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I have an interface like this:

public interface IFoo
  int A {get;}
  int B {get;}

and I have multiple classes implementing IFoo.
I want to check equality, not based on ReferenceEquality, but two IFoos should be considered equal, if both A and B is the same (in reality I'm checking a collection of Key-Value pairs sent through WCF, that is why I can't have ReferenceEquality).
Now if I have:

IFoo first = new FooBar1() { A = 1, B = 1};
IFoo second = new FooBar2() { A = 1, B = 1};
if (first == second) {
 //this should return true

Currently IFoo is IEquatable<IFoo>, so FooBar1 and FooBar2 overrides Equals(IFoo other), but that's not what gets called on ==. I'm hunting through my code to replace a==b with a.Equals(b) everywhere, but that's just not nice.

What can I do?

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4 Answers 4

up vote 17 down vote accepted

No, you can't. Overloading == requires static methods in one of the types you use, and an interface can't contain those. Extension methods can't help either. So on interfaces == is always using reference equality.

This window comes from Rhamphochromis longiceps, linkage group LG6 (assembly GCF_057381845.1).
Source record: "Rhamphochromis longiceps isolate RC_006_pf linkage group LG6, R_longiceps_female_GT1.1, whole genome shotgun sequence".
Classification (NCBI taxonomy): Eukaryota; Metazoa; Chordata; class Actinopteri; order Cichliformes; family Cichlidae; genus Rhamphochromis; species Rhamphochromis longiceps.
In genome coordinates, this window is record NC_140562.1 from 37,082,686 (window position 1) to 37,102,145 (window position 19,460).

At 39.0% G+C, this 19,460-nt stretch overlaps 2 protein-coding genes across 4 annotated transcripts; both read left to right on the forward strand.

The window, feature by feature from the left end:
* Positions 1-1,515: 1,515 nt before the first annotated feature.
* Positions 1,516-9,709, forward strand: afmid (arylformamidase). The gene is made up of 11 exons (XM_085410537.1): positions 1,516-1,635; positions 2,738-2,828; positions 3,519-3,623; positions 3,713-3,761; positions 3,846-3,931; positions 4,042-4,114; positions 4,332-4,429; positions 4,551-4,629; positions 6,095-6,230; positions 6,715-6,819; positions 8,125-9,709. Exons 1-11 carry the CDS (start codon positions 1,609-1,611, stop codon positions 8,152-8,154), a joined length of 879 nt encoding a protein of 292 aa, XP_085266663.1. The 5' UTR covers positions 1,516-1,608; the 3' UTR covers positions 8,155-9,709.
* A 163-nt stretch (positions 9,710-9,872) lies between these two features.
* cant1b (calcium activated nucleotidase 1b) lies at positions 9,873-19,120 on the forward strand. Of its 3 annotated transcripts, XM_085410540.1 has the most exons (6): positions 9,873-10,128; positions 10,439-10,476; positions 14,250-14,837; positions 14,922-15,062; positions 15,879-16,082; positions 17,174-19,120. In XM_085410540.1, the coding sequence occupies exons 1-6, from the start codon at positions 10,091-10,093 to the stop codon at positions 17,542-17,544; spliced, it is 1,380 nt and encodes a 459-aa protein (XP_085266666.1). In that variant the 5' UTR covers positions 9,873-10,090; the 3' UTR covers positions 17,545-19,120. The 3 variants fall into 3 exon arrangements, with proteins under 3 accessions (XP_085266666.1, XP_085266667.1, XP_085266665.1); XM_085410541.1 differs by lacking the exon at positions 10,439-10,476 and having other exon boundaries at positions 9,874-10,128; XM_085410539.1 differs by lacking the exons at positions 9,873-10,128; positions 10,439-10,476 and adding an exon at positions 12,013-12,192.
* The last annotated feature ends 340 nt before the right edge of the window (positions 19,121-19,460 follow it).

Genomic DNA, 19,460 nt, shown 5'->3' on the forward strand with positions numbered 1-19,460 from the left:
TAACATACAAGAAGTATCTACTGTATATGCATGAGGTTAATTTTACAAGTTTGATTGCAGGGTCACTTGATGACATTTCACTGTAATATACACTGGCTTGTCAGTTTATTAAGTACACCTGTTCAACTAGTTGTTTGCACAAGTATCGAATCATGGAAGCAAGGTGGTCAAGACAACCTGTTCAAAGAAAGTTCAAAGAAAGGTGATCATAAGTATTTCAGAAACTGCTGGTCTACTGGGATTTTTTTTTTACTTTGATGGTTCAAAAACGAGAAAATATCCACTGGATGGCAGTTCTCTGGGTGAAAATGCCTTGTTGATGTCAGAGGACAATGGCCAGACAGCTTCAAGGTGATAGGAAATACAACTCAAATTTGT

Note that a.Equals(b) will throw an exception if a==null.

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yeah, for that I already wrote an EqualsWithNull extension, that returs true for a.EqualsWithNull(b)... –  TDaver Feb 21 '11 at 14:05

No, you can neither overload an operator on an interface, nor ensure that any implementors do so (as operator overloading is static in C# ).

Your best option is what you've done, to make IFoo inherit from IEquatable<IFoo> and use Equals(IFoo)

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Besides CodeInChaos' answer you may be interested in reading Guidelines for Overriding Equals() and Operator ==.

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But note that it says to overload operator == and operator != when the type is immutable. So have interface (multiple types same interface but different semantics all immutable) need to use abstract base rather than interface so I can override operators when other types return mixed collections. In the end: hitting limits of the CLR type system (again :-( ). –  Richard Mar 4 '14 at 17:31

What you're talking about here is an implementation detail, a Interface should not (cannot) define how it is implemented.

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Please explain the downvote? –  MattDavey Feb 20 '14 at 19:17

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